On hypocrisy and disability

I’m currently a woman in my early/mid 20’s who is dating a man in his early 30’s who is ridiculously smart, funny, emotionally intelligent, sweet, and handsome. I haven’t felt this way about a person in a long time, honestly, and I could honestly see myself with this person in a long-term relationship. However, I’m afraid my parents, who are your typical old-school, traditional immigrants intent on marrying me off to a wealthy and successful man of my same ethnic background, would never approve due to his physical disability (he uses a wheelchair). Am I thinking too far into the future and needlessly worrying? Should I just keep dating this person and enjoy it for what it is?


Of course, keep dating this person. Enjoy yourself.

Off the top of my head, I can’t think of a better reason to tell your ignorant-ass parents to fuck right off with their regressive opinions about your life choices.

If they give you one ounce of shit over the fact that this man you care about is in a wheelchair, I encourage you as the daughter of typical, old-school, traditional immigrants to scare the hell out of them with the following argument:

“There will come a day when at least one of you will be physically disabled due to your old age. How would you like me to treat you then? When it’s your turn to be in a wheelchair, do you want a daughter who supports you, or do you want a daughter who resents you? Your hypocrisy will have consequences, so I recommend you be very careful with your disapproval.”


11 thoughts on “On hypocrisy and disability

  1. Sarah says:

    I would get a ton of shit for threatening my parents like that, but I agree with your overall point. I would just soften it a bit.

    • Chi says:

      Oh, fuck yeah. As the ‘corrupted’ one of children of immigrants, I delight in stirring up shit. My go to threat has always been ‘if i move out, I’m never coming back’. Luckily, NYC came calling and 800 miles and almost 2 yrs later, my threat is holding up well. The family politics and BS has bypassed me so far because I gave a wide berth to the family up here as well.

      Trust me on this: it is good to stir up shit and OWN IT. I’m the atheist, non gender conforming, pro choice, pro LGBT person in a family full of traditional Catholics. And the one thing I’ve realised since moving: when I say things now, they take me seriously because I am the child most likely to carry out said threat. And once I finally accepted that we can choose our own family and TOLD them and actively cut off people, I have no qualms with making those threats because I can back it up.

  2. Livvid says:

    Most parents want their kids to be happy, safe, fulfilled and stable. It’s amazing that so often, when their kids find someone who brings them all of those things, they fail to see the fortune in it because it doesn’t looks like the picture of happy, safe, fulfilled and stable they have constructed in their heads.

    This is the case with a lot of parents, immigrants or not. At first, I wondered what your parents’ immigration status had to do with any of it. But it makes sense. When people are placed in unfamiliar or uncomfortable environments, they’re more likely to cling on to their worldviews, no matter how arbitrary or unrealistic their worldviews are. Approaching it with that understanding really helped me communicate with my parents better. My parents were the same way for a while, super stringent regarding their expectations of me. But over time, they’ve become more and more secure in their place in the world, and they’ve loosened their grips. There are still a lot of things we don’t understand about each other, but we’ve kinda just decided to live with that.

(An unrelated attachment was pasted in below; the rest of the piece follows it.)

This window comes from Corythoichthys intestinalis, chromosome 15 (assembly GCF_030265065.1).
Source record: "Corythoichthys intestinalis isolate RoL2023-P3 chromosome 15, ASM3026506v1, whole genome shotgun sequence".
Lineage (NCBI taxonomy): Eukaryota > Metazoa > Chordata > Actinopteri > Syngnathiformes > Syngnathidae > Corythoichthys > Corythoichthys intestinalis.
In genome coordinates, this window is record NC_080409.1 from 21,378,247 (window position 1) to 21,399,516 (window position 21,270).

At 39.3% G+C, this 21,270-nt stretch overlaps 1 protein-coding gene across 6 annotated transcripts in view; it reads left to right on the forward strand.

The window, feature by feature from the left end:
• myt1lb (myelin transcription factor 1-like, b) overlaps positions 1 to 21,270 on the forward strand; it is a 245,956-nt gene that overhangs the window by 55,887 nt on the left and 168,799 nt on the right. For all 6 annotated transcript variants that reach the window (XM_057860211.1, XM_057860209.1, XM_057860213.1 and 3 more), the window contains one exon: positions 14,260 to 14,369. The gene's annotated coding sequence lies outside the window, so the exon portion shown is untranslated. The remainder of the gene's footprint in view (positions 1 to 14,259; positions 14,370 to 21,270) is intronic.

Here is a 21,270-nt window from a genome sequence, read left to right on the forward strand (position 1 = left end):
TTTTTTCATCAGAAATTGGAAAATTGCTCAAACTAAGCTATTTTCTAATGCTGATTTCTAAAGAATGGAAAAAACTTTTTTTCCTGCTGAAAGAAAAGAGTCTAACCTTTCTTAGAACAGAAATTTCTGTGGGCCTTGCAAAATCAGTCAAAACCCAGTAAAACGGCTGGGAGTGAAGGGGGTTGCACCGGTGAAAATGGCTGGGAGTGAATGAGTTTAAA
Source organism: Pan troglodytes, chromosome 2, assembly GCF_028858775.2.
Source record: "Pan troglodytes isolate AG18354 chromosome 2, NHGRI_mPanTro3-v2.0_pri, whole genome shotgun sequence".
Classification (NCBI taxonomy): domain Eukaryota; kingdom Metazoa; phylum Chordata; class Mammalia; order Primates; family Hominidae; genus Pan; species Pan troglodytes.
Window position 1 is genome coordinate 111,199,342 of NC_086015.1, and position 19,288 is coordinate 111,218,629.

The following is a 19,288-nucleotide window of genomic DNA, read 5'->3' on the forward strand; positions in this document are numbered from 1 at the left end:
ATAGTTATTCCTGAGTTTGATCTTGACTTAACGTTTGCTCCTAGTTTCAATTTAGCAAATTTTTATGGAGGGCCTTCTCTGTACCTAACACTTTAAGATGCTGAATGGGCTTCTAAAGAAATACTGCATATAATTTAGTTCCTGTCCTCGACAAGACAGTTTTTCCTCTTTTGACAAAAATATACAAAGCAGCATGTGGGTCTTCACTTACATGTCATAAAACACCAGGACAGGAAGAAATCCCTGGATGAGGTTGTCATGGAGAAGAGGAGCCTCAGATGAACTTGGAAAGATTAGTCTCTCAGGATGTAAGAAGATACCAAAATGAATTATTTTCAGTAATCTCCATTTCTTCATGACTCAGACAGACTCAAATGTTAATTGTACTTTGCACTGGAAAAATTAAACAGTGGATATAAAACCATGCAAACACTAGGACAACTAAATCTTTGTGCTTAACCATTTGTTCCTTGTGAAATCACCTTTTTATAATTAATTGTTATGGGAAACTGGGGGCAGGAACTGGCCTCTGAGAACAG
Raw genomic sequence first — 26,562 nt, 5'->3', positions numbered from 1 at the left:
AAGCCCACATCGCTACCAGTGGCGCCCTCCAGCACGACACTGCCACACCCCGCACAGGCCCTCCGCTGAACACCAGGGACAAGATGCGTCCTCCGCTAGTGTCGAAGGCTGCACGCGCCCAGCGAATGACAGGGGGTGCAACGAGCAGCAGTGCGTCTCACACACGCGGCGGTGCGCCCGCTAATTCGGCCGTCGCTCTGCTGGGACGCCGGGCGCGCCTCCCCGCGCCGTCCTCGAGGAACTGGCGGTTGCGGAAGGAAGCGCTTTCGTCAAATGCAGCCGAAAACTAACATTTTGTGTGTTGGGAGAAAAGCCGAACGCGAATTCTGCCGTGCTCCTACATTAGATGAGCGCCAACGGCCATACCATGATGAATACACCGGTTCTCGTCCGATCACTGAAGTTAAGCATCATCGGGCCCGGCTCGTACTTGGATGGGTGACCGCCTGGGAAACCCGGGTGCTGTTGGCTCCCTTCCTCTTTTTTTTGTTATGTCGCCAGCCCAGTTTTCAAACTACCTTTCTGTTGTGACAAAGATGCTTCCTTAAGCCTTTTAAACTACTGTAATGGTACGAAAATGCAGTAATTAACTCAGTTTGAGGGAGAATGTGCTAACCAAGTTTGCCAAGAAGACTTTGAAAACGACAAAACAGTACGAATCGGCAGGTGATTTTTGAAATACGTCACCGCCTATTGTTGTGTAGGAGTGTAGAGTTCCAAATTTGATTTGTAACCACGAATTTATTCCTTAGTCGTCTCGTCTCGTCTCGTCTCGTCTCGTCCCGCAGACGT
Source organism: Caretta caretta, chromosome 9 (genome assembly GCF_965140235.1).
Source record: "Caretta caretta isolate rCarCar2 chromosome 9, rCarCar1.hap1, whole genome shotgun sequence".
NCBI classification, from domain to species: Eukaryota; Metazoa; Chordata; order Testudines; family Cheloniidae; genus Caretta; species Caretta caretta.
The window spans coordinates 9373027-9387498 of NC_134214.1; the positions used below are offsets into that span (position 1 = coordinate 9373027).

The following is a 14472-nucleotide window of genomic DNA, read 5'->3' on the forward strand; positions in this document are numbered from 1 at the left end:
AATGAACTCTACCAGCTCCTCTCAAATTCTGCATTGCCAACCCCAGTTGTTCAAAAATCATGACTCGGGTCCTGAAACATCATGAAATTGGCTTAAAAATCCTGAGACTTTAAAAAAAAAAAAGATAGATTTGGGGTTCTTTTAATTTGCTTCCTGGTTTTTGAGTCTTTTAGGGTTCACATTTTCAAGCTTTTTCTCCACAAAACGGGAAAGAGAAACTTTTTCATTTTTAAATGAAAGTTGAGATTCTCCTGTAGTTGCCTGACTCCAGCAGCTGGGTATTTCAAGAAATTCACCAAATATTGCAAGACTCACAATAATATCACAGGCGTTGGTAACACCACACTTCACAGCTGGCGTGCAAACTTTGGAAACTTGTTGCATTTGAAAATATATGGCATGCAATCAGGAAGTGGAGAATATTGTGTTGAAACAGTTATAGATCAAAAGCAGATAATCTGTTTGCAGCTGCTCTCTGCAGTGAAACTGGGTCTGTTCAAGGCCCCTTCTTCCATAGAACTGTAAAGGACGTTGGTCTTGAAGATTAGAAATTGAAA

I hope that with time, your parents see that a fulfilling relationship is something to build and enjoy, not something to flaunt and perform.

    I’d be careful to move slowly with this, and not turn this relationship into something more than it really is, and that is, a cross to bear or a point to prove to your parents. That wouldn’t be fair to the man that you are falling head over heels for, and it wouldn’t be fair to you.

  3. Werewolfmary says:

    Please read this blog.
    I know this guy and he’s one of the most inspirational people I’ve ever come across. Read for his love story, his professional accomplishments and his totally dirty sense of humour.

  4. Barefootsie says:

    Looks like you’re back from your break! Not sure if it was for work, for that joy you were talking about, both, or neither. But I hope it was a good one and full of happy moments!

    • Anna says:

      I often wish parenting were a more communal experience, and I think that’s what we’re moving towards in the future in developed countries (rather than test tubes), as lifespan grows longer and ppl become poorer.

      • Rainbowpony says:

        Sometimes I wonder if kids in day care come out infinitely better then kids that have been raised by a stay at home parent.

        That’s an empirical question. Hmmmmm…..

  5. Jojo says:

    My dad was wheelchair bound from he age of 14 (polio…) and he had to ask my mom’s strict, immigrant parents for their permission to marry her. I actually read the letter which my Gran kept her whole life – he acknowledged that he knew there would be an increased burden on my mom as he aged, but that he promised to take care of her the best he could. I guess it worked cuz they sure got married and then had the 3 of us.

    Also, I once asked my mom – why did you marry a man in a wheelchair? She said I wasn’t thinking like that – I was thinking I was marrying a lawyer….!

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